The Rock ‘N’ Roll DC Half Marathon.

I have a serious problem with the apostrophe on either side of the “N”. Anyone else?

Moving on…

Yes, I ran a half marathon in our nation’s capital last weekend.

And yes, this is a race report.

And since I can’t really seem to remember what to do here (it’s been awhile), I’ll just start with splits.

Because those following me along the course (Thanks, Dad!) noticed I fell off the map.

So, let’s take a look at the data:


His Lordship and I used this as a training run for Paris—both of us were to run at our goal marathon pace, mine being 8:00, His Lordship being 6:25. (Overachiever: noun, one who achieves success over and above the standard or expected level especially at an early age.)

Because we like to live on the edge, we left for the start at almost 7:10, giving us 20 minutes to run 2.5 miles through the streets of D.C. During said warm-up, I felt some things go awry in my tummy. As this has a tendency to happen, I let it go.

So appropriate.

So appropriate.

We arrived to the start at 7:31.

Lucky for me, the start had waves. So instead of starting in Corral 3, I jumped into Corral 5 and got moving.

Though crowded and raining, I fell right into pace. My stomach still wasn’t doing great, but I quickly forgot as I spent a lot of time watching my footing with the puddles and potholes. I knew my comrade Katie was in the corral behind me, so I looked for her on the out-and-back at miles 2-3. Sure enough, I spotted her and shouted. (Spoiler alert: she PR’d! Congrats, Kate!)

Shortly after that, things started really moving. (If you know what I mean.)

I told myself to make it one more mile. And I did, right on pace.

And then I hit code red.

I started slowing to prevent horrendous things happening in my shorts, and found a porta-potty. I stood and waited. Then, a kind volunteer told me there were a bunch more around the corner. I got back to it, turned the corner, and saw a glorious row of stalls. I exited the course again, ran through the mud up a hill, and hit the first one.

I hit the toilet jackpot—no runner had the pleasure of christening it before myself.

Bathroom things happened, as they do.

I started to ponder. Do I keep running? How will I get to my friends? What if this happens again?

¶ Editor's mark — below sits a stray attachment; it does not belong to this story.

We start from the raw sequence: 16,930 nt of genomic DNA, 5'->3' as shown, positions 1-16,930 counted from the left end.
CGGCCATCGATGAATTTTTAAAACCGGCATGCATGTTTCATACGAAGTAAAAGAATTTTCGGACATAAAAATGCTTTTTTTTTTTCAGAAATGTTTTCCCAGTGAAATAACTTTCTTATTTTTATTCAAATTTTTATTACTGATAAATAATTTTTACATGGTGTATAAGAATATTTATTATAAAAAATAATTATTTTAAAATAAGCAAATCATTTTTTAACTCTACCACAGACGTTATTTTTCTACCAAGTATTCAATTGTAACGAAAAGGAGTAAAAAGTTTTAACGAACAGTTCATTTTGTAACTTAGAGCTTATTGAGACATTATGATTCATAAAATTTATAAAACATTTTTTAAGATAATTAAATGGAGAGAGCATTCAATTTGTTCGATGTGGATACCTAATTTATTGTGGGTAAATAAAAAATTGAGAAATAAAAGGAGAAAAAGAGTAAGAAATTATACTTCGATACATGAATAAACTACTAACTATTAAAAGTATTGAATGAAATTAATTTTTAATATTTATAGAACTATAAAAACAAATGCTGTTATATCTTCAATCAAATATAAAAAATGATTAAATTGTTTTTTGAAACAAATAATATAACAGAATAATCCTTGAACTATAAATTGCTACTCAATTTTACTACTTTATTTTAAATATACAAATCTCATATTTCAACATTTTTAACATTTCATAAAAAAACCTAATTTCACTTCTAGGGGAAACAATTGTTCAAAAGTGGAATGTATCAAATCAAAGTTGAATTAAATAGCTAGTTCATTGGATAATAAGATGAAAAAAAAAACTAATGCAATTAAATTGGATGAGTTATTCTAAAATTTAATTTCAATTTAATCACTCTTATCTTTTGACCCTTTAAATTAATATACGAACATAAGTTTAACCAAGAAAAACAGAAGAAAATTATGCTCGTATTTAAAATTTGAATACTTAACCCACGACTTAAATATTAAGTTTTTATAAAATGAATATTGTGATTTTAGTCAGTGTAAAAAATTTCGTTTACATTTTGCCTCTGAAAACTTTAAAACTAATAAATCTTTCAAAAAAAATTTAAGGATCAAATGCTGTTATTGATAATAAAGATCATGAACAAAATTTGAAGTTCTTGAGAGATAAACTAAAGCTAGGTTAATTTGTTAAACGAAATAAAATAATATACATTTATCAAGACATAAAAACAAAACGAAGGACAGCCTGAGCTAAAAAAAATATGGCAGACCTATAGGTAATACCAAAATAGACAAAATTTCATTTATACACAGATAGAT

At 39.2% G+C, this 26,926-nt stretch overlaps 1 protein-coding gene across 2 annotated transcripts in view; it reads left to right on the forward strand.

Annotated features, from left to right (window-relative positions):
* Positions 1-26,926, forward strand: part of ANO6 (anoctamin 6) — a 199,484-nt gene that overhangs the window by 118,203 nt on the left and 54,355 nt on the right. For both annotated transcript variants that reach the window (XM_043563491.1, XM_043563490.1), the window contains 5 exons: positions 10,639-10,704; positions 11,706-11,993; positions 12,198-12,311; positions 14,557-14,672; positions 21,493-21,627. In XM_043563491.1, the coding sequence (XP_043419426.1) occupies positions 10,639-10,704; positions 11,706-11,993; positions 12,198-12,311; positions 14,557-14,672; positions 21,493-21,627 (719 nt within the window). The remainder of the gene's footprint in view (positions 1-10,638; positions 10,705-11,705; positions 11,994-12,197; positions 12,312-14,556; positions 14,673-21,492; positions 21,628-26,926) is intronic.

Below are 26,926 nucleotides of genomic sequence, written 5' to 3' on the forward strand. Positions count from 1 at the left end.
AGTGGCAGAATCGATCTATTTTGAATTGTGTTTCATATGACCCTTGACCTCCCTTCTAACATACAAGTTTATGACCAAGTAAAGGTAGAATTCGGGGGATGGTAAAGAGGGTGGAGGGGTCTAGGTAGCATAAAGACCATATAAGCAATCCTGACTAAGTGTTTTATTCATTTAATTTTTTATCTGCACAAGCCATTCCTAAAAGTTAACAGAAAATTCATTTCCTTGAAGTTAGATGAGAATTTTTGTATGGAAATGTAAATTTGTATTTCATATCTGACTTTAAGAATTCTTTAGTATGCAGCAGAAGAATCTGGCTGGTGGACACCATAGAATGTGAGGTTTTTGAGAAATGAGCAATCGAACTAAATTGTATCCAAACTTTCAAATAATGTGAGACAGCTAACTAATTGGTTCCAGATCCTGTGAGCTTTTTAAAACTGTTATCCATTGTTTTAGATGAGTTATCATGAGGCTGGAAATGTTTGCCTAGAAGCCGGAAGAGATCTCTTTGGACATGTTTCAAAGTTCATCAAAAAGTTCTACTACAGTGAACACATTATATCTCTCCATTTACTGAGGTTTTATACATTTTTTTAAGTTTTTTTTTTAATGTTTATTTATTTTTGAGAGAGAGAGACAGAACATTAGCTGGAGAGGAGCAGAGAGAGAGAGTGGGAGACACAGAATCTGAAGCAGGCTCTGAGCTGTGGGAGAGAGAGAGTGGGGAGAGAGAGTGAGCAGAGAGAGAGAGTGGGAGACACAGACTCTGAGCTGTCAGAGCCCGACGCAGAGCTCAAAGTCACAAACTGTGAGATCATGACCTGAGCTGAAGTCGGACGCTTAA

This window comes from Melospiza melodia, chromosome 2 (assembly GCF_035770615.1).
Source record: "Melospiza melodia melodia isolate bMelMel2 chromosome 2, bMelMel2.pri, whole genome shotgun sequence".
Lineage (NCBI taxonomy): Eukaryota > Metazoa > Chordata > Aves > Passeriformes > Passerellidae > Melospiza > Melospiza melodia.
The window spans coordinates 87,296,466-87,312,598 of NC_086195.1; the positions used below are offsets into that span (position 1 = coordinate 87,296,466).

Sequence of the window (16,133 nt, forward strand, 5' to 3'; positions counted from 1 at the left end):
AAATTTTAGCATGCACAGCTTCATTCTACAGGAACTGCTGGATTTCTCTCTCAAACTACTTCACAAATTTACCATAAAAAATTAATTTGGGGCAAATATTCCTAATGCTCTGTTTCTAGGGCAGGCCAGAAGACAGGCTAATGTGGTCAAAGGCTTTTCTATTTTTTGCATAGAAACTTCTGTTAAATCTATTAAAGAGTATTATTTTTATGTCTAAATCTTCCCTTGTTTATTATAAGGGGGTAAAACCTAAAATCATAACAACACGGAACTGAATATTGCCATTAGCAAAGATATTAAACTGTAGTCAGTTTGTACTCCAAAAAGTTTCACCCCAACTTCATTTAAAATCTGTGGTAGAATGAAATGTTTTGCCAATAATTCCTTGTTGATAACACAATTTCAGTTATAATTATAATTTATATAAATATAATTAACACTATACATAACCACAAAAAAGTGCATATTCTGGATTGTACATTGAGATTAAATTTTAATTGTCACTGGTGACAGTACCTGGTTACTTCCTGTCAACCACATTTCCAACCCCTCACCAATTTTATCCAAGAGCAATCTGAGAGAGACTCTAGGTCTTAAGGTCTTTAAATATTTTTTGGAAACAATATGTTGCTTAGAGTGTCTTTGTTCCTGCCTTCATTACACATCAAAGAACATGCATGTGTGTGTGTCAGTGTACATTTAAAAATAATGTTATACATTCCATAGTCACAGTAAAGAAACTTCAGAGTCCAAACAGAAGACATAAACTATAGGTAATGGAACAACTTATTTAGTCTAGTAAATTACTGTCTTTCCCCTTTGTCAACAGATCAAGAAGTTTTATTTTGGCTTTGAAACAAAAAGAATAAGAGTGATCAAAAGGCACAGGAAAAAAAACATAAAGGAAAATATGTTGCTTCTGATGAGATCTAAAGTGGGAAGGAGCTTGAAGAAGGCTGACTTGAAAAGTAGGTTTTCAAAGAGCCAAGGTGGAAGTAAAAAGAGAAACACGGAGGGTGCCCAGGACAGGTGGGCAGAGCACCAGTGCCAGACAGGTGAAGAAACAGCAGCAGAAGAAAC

Then I reached for the toilet paper.

That pace you see in the split above—that 11:53—is all due to the toilet paper. The GD toilet paper.

Mind you, it was fully stocked. But due to the humidity (see: raining), all of the cheap, thin sheets were stuck together.

I spent the majority of that added 4:00 trying to get some semblance of a wad.

After several frustrations, I finally exited and ran back on the course, watching my pace so to not get over zealous at the fact there was a very noticeable spring in my step.

Then we hit the hill.

Or, as my comrade Susan says, “THE HILL.”

Susan told me the tale of her woes of which she could not recover from—”last year’s elevation chart was false; the hill was like climbing a mountain; I barfed at the finish.” I kept all of this on repeat as I approached.

It was a hill, indeed. A very sharp and steep incline all at once. I kept a low pace so not to disrupt my bowels.

The hill was lined with volunteers holding American flags. Between them were portraits of fallen officers and soldiers.

I kept shuffling, feeling motivated by them, and crawled to the top where I saw a huge crowd.

A much-needed, roaring crowd, congratulating runners for reaching the top of that bitch of a hill.

After that, the course was a series of rolling hills. I kept in mind that this was a training run and that I just needed to be smart and get through it without getting too tired.

The rain picked up, and my entire body was now soaking wet. The thigh chafing was also becoming an issue. (#soblessed)

When we reached the straight-away on North Capitol, I kept my eyes set on the dome of the Capitol building. I thought about how pretty the course would be had it not been so gloomy and if the cherry blossoms had been in full bloom.

I also knew I was about to see friends shortly after mile 11.

I saw Christin and her puppy-child Zoe at the intersection of K and 1st, and handed her my wadded up rain jacket, which I had now been carrying for the past 11 miles.

We hit a tunnel, and I realized that both my stomach and legs were completely void of aches and pains.

I picked up the pace.

My Garmin was now ahead of every mile marker by .15 of a mile. (Remember the zig-zagging bathroom stop?)

When it went off just short of mile 12, I started looking for my friends.

And there they were—rain boots, umbrellas, and a toddler in tow.


One more mile to the finish. Second blonde to the right, and straight on til morning.


I’ve never felt so good at the last miles of a half marathon. Maybe it was the bathroom stop. Or maybe it was the abundance of training I’ve done this season to keep me pushing through. Either way, I’ve never dropped my pace at the final miles of anything over a 5K. It felt good. I felt good.

Dear MarathonFoto, I will gladly pay for a photo when they don't start at $35.99. Thanks, Everyone

Dear MarathonFoto, I will gladly pay for a photo when they don’t start at $35.99. Thanks, Everyone

I cruised through the finish, fist pumping in the air.

Finish Time: 1:53:27.

A full 8:27 off of my goal time. While I’m discouraged with my stomach, I’m completely satisfied with the outcome of the race. Had I quit, I would never know how good I would have felt in the final stretch.

Next up: Paris.

My game face is on.

Let’s roll.

Special thanks to my best friends for supporting us out in the cold and rain. You are heroes and scholars, and I’m so proud to have your unconditional support and love. Bourbon for everyone.



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